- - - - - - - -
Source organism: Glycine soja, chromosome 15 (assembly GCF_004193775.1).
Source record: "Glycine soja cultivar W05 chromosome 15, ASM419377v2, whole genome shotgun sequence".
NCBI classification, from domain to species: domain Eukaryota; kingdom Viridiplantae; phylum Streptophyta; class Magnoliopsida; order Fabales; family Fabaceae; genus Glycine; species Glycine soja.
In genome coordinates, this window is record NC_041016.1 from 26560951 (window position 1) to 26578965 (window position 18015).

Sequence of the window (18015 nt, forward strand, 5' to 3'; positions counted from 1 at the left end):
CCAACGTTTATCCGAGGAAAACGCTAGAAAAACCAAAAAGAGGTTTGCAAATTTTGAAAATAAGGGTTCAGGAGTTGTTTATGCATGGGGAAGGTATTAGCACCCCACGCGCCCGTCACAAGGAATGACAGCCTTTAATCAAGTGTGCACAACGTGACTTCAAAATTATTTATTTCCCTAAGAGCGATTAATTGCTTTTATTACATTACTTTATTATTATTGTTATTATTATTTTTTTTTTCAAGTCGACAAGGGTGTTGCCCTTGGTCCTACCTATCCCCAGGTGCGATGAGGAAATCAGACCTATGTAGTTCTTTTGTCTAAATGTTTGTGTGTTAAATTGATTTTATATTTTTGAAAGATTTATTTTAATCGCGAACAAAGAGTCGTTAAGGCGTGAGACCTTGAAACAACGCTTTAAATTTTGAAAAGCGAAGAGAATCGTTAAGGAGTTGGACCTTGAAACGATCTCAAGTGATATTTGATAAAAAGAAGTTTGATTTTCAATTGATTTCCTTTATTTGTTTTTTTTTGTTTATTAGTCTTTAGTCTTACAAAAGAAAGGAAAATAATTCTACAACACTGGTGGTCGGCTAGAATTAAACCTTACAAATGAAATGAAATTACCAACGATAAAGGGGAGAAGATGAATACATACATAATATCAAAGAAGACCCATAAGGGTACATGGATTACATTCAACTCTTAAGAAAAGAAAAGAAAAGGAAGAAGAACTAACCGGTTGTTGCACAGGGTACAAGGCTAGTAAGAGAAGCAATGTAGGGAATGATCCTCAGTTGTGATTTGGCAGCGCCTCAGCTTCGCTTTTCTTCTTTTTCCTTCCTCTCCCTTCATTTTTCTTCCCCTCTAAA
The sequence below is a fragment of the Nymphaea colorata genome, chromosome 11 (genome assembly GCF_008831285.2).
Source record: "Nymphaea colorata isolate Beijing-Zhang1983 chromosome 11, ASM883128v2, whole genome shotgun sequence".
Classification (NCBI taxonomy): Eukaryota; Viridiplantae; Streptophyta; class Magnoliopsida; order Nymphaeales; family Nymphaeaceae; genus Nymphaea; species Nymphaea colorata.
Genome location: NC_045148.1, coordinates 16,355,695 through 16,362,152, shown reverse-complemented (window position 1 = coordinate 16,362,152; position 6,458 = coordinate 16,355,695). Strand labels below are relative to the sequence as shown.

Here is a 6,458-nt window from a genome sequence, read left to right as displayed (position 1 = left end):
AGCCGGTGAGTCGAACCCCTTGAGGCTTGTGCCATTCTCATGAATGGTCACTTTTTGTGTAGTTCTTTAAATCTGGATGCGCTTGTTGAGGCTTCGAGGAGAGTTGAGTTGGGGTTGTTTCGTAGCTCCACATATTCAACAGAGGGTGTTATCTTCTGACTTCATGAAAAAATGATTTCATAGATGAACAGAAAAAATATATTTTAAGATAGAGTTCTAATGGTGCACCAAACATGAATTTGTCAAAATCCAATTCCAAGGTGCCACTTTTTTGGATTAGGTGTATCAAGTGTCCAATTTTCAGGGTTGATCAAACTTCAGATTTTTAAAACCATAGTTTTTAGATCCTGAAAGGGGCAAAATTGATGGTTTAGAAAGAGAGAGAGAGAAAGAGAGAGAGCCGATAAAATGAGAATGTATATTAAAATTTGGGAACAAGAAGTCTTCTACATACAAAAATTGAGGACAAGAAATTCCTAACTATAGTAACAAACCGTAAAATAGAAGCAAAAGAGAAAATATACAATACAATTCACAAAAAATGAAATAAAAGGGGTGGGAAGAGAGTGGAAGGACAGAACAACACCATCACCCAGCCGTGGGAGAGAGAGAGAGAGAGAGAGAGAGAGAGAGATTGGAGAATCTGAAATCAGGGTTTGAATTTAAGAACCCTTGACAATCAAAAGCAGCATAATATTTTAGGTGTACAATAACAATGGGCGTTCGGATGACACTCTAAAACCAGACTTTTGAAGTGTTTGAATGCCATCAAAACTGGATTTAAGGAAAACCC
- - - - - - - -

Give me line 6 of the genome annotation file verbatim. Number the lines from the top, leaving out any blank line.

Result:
CCAACGTTTATCCGAGGAAAACGCTAGAAAAACCAAAAAGAGGTTTGCAAATTTTGAAAATAAGGGTTCAGGAGTTGTTTATGCATGGGGAAGGTATTAGCACCCCACGCGCCCGTCACAAGGAATGACAGCCTTTAATCAAGTGTGCACAACGTGACTTCAAAATTATTTATTTCCCTAAGAGCGATTAATTGCTTTTATTACATTACTTTATTATTATTGTTATTATTATTTTTTTTTTCAAGTCGACAAGGGTGTTGCCCTTGGTCCTACCTATCCCCAGGTGCGATGAGGAAATCAGACCTATGTAGTTCTTTTGTCTAAATGTTTGTGTGTTAAATTGATTTTATATTTTTGAAAGATTTATTTTAATCGCGAACAAAGAGTCGTTAAGGCGTGAGACCTTGAAACAACGCTTTAAATTTTGAAAAGCGAAGAGAATCGTTAAGGAGTTGGACCTTGAAACGATCTCAAGTGATATTTGATAAAAAGAAGTTTGATTTTCAATTGATTTCCTTTATTTGTTTTTTTTTGTTTATTAGTCTTTAGTCTTACAAAAGAAAGGAAAATAATTCTACAACACTGGTGGTCGGCTAGAATTAAACCTTACAAATGAAATGAAATTACCAACGATAAAGGGGAGAAGATGAATACATACATAATATCAAAGAAGACCCATAAGGGTACATGGATTACATTCAACTCTTAAGAAAAGAAAAGAAAAGGAAGAAGAACTAACCGGTTGTTGCACAGGGTACAAGGCTAGTAAGAGAAGCAATGTAGGGAATGATCCTCAGTTGTGATTTGGCAGCGCCTCAGCTTCGCTTTTCTTCTTTTTCCTTCCTCTCCCTTCATTTTTCTTCCCCTCTAAA